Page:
By his own admission, Geoff Armstrong grew up in “Rugby League wasteland” in Eastwood in the north-west of Sydney as there was no clear team in the area to cheer for.
As a result, the kids there usually chose one of three teams to support – St George, South Sydney or Manly Warringah. Armstrong settled on the Dragons, a decision which ignited a lifelong passion and led him to write the definitive history of the club as they celebrate their 100th year.
He ended up with so much information that he decided to write two books. The first volume, Spirit of the Red V: A Century of Dragons Rugby League, covers off on the club’s formation in 1921 to 1967, with the second volume to be released next year.
The book includes interviews with ex-players, never-seen-before photographs and charts the club’s growth throughout the decades, culminating in their historic premiership-winning streak where they won 11 consecutive titles from 1956-66.
“The thing about St George is that everyone knows about the 11 premierships but what they don’t realise is the rich history that preceded that and how the place was set up to win those comps,” Armstrong said.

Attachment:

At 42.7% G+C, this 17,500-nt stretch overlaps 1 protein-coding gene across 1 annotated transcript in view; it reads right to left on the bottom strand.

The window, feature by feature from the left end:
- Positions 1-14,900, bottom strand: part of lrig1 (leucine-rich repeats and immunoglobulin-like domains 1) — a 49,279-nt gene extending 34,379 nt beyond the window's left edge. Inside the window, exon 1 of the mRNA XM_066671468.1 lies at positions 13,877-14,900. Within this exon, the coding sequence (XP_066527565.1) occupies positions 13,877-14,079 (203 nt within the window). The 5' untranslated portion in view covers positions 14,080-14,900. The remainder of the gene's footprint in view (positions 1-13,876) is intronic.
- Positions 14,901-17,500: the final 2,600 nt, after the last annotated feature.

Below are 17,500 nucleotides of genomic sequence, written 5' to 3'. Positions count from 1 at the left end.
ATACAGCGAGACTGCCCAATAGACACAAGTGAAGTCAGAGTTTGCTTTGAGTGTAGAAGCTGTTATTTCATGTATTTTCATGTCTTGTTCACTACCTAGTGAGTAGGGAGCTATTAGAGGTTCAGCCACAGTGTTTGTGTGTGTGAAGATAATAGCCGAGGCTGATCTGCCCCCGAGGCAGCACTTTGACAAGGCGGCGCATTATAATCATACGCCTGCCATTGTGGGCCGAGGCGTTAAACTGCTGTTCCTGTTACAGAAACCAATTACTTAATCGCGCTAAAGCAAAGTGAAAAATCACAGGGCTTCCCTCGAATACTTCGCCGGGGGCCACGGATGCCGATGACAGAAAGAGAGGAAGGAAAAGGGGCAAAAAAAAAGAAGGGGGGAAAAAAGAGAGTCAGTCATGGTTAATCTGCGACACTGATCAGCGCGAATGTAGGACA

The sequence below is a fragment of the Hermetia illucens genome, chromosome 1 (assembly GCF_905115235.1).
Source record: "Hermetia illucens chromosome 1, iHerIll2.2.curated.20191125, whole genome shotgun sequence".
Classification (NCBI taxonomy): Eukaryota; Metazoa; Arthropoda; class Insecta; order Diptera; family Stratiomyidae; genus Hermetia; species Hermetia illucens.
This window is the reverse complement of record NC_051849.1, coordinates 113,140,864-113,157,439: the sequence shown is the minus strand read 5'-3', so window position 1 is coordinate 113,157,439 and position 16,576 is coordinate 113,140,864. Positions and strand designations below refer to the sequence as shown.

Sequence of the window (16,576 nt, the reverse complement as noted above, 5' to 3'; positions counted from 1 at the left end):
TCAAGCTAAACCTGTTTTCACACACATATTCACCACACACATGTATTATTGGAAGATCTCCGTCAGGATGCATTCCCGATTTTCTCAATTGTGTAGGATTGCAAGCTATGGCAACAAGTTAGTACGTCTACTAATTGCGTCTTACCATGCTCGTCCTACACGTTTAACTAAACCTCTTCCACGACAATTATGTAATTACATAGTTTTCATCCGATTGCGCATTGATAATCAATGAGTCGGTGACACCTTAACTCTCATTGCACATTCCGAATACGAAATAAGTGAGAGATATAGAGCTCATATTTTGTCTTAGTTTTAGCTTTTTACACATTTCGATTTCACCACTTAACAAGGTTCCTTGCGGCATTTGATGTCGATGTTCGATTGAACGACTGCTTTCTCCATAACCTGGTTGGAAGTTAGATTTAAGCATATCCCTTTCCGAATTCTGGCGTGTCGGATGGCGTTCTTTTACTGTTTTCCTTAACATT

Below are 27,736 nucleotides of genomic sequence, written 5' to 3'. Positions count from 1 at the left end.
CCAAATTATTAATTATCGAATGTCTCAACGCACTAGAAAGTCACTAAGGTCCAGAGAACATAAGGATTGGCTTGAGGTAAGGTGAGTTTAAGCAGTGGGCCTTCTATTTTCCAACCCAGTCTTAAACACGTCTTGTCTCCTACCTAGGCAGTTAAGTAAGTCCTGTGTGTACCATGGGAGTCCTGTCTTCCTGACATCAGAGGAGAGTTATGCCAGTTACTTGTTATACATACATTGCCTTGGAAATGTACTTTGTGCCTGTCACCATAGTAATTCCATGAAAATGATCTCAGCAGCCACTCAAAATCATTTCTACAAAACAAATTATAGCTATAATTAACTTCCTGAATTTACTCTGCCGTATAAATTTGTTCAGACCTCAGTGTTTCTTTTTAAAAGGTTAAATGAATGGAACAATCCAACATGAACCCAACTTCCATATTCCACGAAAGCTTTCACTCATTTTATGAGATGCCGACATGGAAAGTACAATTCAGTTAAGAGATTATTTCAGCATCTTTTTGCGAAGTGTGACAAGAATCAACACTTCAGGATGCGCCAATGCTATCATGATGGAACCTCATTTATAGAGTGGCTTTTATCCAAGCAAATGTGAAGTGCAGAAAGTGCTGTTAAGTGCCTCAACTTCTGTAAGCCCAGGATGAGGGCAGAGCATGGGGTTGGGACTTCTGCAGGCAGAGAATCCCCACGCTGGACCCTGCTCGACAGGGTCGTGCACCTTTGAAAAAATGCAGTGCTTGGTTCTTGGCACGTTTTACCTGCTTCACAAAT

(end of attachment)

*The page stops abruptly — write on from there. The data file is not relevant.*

“This is the first time that anyone has gone into the pre-history, the pride of the 11 comps and how they evolved through the 20s and 30s and then the stories; especially the ’41 premiership is a great yarn.
“The thing about St George that is unique is the way that St George District evolved through the 30s, 40s and 50s; it was the perfect football place.
“Penrith was the same in the 90s and I think we’re seeing with Penrith now just how strong they are. Well, St George was that in the 30s, 40 and 50s; it was no accident they won 11 comps in a row.”
The book contains plenty of wonderful anecdotes, including the story of former centre Gordon Hart who was given permission to leave his army camp in Victoria to play in the Dragons’ Grand Final against Eastern Suburbs at the SCG in 1941.
The journey took him 28 hours, included him hiding in toilets and swapping carriages on the train to avoid Rail Transport Officers as he didn’t have a ticket, and saw him arrive at the ground with only an hour to spare until kick-off.
Despite the hurdles, he came out and played the match of his life to help the Dragons to their first premiership win.
“It’s a pity he didn’t miss the train,” Easts Captain Ray Stehr later lamented.
“If he hadn’t played, we might have won.”
Click the following links below to purchase Spirit of the Red V: A Century of Dragons Rugby League